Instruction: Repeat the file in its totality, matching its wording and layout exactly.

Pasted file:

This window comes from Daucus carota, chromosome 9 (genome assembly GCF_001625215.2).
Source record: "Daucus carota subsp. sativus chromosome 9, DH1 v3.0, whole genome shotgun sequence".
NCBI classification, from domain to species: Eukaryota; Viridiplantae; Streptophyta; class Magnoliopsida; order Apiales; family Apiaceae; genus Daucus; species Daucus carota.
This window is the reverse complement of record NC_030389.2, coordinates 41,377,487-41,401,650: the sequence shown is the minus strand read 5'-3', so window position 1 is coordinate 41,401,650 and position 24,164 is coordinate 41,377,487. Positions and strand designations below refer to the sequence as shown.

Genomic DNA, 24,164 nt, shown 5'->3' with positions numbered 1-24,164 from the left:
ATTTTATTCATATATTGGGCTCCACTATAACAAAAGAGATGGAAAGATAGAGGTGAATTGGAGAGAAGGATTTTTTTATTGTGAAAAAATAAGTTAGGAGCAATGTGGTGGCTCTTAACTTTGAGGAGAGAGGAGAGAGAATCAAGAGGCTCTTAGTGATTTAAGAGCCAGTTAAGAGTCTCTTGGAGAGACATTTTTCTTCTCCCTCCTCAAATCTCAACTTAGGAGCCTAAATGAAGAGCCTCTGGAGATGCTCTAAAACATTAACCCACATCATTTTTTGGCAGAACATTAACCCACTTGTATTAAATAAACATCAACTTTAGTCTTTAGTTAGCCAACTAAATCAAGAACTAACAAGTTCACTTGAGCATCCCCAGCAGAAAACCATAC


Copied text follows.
This window comes from Daucus carota, chromosome 9 (genome assembly GCF_001625215.2).
Source record: "Daucus carota subsp. sativus chromosome 9, DH1 v3.0, whole genome shotgun sequence".
NCBI classification, from domain to species: Eukaryota; Viridiplantae; Streptophyta; class Magnoliopsida; order Apiales; family Apiaceae; genus Daucus; species Daucus carota.
This window is the reverse complement of record NC_030389.2, coordinates 41,377,487-41,401,650: the sequence shown is the minus strand read 5'-3', so window position 1 is coordinate 41,401,650 and position 24,164 is coordinate 41,377,487. Positions and strand designations below refer to the sequence as shown.

Genomic DNA, 24,164 nt, shown 5'->3' with positions numbered 1-24,164 from the left:
ATTTTATTCATATATTGGGCTCCACTATAACAAAAGAGATGGAAAGATAGAGGTGAATTGGAGAGAAGGATTTTTTTATTGTGAAAAAATAAGTTAGGAGCAATGTGGTGGCTCTTAACTTTGAGGAGAGAGGAGAGAGAATCAAGAGGCTCTTAGTGATTTAAGAGCCAGTTAAGAGTCTCTTGGAGAGACATTTTTCTTCTCCCTCCTCAAATCTCAACTTAGGAGCCTAAATGAAGAGCCTCTGGAGATGCTCTAAAACATTAACCCACATCATTTTTTGGCAGAACATTAACCCACTTGTATTAAATAAACATCAACTTTAGTCTTTAGTTAGCCAACTAAATCAAGAACTAACAAGTTCACTTGAGCATCCCCAGCAGAAAACCATAC